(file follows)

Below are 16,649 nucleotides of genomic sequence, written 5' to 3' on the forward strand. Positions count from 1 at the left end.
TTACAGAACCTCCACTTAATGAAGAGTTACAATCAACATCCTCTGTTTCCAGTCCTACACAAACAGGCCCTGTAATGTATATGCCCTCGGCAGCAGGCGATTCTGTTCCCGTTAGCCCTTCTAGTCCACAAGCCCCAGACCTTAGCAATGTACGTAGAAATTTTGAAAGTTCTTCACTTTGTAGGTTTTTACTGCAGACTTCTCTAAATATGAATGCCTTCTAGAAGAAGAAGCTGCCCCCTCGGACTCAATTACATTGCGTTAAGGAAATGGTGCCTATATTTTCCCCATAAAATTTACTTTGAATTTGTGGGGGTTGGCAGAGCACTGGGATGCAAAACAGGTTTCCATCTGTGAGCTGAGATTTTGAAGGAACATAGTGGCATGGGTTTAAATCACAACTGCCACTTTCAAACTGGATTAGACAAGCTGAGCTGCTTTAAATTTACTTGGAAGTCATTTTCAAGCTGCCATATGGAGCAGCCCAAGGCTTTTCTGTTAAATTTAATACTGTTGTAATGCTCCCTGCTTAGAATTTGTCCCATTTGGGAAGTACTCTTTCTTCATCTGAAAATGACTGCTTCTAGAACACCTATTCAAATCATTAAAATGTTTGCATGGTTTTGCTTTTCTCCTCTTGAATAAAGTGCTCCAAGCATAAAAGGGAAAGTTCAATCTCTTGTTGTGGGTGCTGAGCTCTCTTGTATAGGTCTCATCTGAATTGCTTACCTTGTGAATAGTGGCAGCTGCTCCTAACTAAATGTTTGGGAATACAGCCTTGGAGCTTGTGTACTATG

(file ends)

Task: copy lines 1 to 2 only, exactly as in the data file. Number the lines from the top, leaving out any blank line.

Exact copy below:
Below are 16,649 nucleotides of genomic sequence, written 5' to 3' on the forward strand. Positions count from 1 at the left end.
TTACAGAACCTCCACTTAATGAAGAGTTACAATCAACATCCTCTGTTTCCAGTCCTACACAAACAGGCCCTGTAATGTATATGCCCTCGGCAGCAGGCGATTCTGTTCCCGTTAGCCCTTCTAGTCCACAAGCCCCAGACCTTAGCAATGTACGTAGAAATTTTGAAAGTTCTTCACTTTGTAGGTTTTTACTGCAGACTTCTCTAAATATGAATGCCTTCTAGAAGAAGAAGCTGCCCCCTCGGACTCAATTACATTGCGTTAAGGAAATGGTGCCTATATTTTCCCCATAAAATTTACTTTGAATTTGTGGGGGTTGGCAGAGCACTGGGATGCAAAACAGGTTTCCATCTGTGAGCTGAGATTTTGAAGGAACATAGTGGCATGGGTTTAAATCACAACTGCCACTTTCAAACTGGATTAGACAAGCTGAGCTGCTTTAAATTTACTTGGAAGTCATTTTCAAGCTGCCATATGGAGCAGCCCAAGGCTTTTCTGTTAAATTTAATACTGTTGTAATGCTCCCTGCTTAGAATTTGTCCCATTTGGGAAGTACTCTTTCTTCATCTGAAAATGACTGCTTCTAGAACACCTATTCAAATCATTAAAATGTTTGCATGGTTTTGCTTTTCTCCTCTTGAATAAAGTGCTCCAAGCATAAAAGGGAAAGTTCAATCTCTTGTTGTGGGTGCTGAGCTCTCTTGTATAGGTCTCATCTGAATTGCTTACCTTGTGAATAGTGGCAGCTGCTCCTAACTAAATGTTTGGGAATACAGCCTTGGAGCTTGTGTACTATG